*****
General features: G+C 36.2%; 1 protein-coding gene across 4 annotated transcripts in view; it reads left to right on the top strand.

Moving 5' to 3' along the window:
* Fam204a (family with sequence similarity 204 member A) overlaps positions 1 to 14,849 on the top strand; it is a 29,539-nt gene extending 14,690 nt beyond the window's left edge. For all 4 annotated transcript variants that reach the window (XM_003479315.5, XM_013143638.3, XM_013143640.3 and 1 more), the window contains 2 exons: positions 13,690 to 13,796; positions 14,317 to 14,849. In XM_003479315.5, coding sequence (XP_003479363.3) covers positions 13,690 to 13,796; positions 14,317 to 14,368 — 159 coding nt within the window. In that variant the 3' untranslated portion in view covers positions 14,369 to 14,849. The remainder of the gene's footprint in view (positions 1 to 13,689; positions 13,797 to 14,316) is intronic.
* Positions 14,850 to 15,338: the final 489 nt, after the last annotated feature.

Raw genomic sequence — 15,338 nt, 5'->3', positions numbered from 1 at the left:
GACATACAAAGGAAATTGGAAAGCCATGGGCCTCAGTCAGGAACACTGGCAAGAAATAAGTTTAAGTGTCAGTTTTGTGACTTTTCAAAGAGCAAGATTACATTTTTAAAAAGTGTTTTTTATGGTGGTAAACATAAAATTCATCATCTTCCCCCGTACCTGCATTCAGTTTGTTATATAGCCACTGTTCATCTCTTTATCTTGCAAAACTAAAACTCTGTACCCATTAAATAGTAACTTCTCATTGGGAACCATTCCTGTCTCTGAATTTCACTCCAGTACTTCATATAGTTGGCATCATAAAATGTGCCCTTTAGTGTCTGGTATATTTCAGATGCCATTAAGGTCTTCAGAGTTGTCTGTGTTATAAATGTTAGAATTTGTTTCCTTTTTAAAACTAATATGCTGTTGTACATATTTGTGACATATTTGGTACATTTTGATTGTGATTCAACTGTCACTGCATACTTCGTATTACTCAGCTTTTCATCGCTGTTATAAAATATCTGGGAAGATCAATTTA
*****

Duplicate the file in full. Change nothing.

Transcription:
General features: G+C 36.2%; 1 protein-coding gene across 4 annotated transcripts in view; it reads left to right on the top strand.

Moving 5' to 3' along the window:
* Fam204a (family with sequence similarity 204 member A) overlaps positions 1 to 14,849 on the top strand; it is a 29,539-nt gene extending 14,690 nt beyond the window's left edge. For all 4 annotated transcript variants that reach the window (XM_003479315.5, XM_013143638.3, XM_013143640.3 and 1 more), the window contains 2 exons: positions 13,690 to 13,796; positions 14,317 to 14,849. In XM_003479315.5, coding sequence (XP_003479363.3) covers positions 13,690 to 13,796; positions 14,317 to 14,368 — 159 coding nt within the window. In that variant the 3' untranslated portion in view covers positions 14,369 to 14,849. The remainder of the gene's footprint in view (positions 1 to 13,689; positions 13,797 to 14,316) is intronic.
* Positions 14,850 to 15,338: the final 489 nt, after the last annotated feature.

Raw genomic sequence — 15,338 nt, 5'->3', positions numbered from 1 at the left:
GACATACAAAGGAAATTGGAAAGCCATGGGCCTCAGTCAGGAACACTGGCAAGAAATAAGTTTAAGTGTCAGTTTTGTGACTTTTCAAAGAGCAAGATTACATTTTTAAAAAGTGTTTTTTATGGTGGTAAACATAAAATTCATCATCTTCCCCCGTACCTGCATTCAGTTTGTTATATAGCCACTGTTCATCTCTTTATCTTGCAAAACTAAAACTCTGTACCCATTAAATAGTAACTTCTCATTGGGAACCATTCCTGTCTCTGAATTTCACTCCAGTACTTCATATAGTTGGCATCATAAAATGTGCCCTTTAGTGTCTGGTATATTTCAGATGCCATTAAGGTCTTCAGAGTTGTCTGTGTTATAAATGTTAGAATTTGTTTCCTTTTTAAAACTAATATGCTGTTGTACATATTTGTGACATATTTGGTACATTTTGATTGTGATTCAACTGTCACTGCATACTTCGTATTACTCAGCTTTTCATCGCTGTTATAAAATATCTGGGAAGATCAATTTA